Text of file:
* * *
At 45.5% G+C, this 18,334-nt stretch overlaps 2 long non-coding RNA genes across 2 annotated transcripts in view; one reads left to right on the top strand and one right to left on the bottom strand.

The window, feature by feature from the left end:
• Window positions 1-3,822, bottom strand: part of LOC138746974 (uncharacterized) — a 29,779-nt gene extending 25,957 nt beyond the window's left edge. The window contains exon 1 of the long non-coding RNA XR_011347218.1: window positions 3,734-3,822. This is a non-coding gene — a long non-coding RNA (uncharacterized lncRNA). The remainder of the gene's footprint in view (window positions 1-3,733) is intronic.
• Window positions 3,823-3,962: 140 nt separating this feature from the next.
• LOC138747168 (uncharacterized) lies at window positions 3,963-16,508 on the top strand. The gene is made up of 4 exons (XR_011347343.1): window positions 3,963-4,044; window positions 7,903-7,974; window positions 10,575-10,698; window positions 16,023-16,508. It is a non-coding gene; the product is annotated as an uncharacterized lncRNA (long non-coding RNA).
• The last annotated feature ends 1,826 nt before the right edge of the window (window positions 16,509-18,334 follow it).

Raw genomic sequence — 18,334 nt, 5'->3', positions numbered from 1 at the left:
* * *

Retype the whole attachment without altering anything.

At 45.5% G+C, this 18,334-nt stretch overlaps 2 long non-coding RNA genes across 2 annotated transcripts in view; one reads left to right on the top strand and one right to left on the bottom strand.

The window, feature by feature from the left end:
• Window positions 1-3,822, bottom strand: part of LOC138746974 (uncharacterized) — a 29,779-nt gene extending 25,957 nt beyond the window's left edge. The window contains exon 1 of the long non-coding RNA XR_011347218.1: window positions 3,734-3,822. This is a non-coding gene — a long non-coding RNA (uncharacterized lncRNA). The remainder of the gene's footprint in view (window positions 1-3,733) is intronic.
• Window positions 3,823-3,962: 140 nt separating this feature from the next.
• LOC138747168 (uncharacterized) lies at window positions 3,963-16,508 on the top strand. The gene is made up of 4 exons (XR_011347343.1): window positions 3,963-4,044; window positions 7,903-7,974; window positions 10,575-10,698; window positions 16,023-16,508. It is a non-coding gene; the product is annotated as an uncharacterized lncRNA (long non-coding RNA).
• The last annotated feature ends 1,826 nt before the right edge of the window (window positions 16,509-18,334 follow it).

Raw genomic sequence — 18,334 nt, 5'->3', positions numbered from 1 at the left: